This post is part of our COVID-19 Response series to provide regular updates on services for survivors during the coronavirus public health crisis.

You might’ve read recent news that the National Domestic Violence Hotline is tracking fewer calls over the past few weeks.

This data does not mean less violence is happening during the coronavirus pandemic. Victims simply cannot safely call for help when co-isolated with their abuser. More than 40 adults and children were safely sheltered with us today, and we continue to receive calls to our crisis hotline every day. We are bracing for an increased volume of calls for support as tensions rise during and after the pandemic.

Abuse is rooted in power and control. Separation from supportive friends and family is one of the most common ways abusers maintain this control. Examples of other abuse during social separation include the following:

  • Withholding necessary items, such as hand sanitizer or disinfectants.
  • Sharing misinformation about the pandemic to control or frighten survivors, or to prevent them from seeking appropriate medical attention if they have symptoms.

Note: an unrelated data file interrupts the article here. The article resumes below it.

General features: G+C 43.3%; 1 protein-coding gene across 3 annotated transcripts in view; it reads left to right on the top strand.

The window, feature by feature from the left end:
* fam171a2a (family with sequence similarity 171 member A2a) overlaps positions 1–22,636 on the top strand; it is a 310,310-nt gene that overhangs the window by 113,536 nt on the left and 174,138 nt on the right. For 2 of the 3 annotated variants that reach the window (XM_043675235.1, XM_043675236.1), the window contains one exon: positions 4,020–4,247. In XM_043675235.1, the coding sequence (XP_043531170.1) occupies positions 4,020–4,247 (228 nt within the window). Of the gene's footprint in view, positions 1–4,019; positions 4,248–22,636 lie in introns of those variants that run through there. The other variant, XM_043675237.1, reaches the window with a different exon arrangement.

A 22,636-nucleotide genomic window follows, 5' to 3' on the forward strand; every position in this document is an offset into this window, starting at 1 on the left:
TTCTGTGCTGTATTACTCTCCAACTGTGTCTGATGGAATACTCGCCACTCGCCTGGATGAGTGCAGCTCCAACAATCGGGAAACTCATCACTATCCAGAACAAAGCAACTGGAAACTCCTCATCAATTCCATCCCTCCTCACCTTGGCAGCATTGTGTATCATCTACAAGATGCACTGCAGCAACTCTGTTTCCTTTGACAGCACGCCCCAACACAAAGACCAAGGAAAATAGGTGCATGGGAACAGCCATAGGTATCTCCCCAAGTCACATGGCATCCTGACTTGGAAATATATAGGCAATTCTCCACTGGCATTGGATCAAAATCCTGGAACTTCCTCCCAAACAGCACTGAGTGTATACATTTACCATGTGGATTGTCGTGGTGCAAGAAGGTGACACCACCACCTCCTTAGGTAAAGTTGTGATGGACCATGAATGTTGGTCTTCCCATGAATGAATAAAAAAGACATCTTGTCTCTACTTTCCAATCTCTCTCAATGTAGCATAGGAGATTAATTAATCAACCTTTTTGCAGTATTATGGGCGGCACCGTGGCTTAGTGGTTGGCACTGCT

• Withholding insurance cards, threaten to cancel insurance, or prevent survivors from seeking medical attention if they need it.

If you are safe, remember to reach out to friends and family.

Sometimes it can be difficult to start a conversation with someone who might not be safe at home, but it’s important to check in with friend and family despite the discomfort. Give some thought about the safest way to have the conversation. Remember that abusers often monitor social media and text messages. Sometimes a phone call is the safest and allows you to hear the tone in the voice.

No one deserves to live in fear of violence.

We are here for you. You are not alone. For support please call our 24-hour hotline at 800-544-2022. Advocates are standing by to provide resources, discuss options, create a safety plan, and just listen.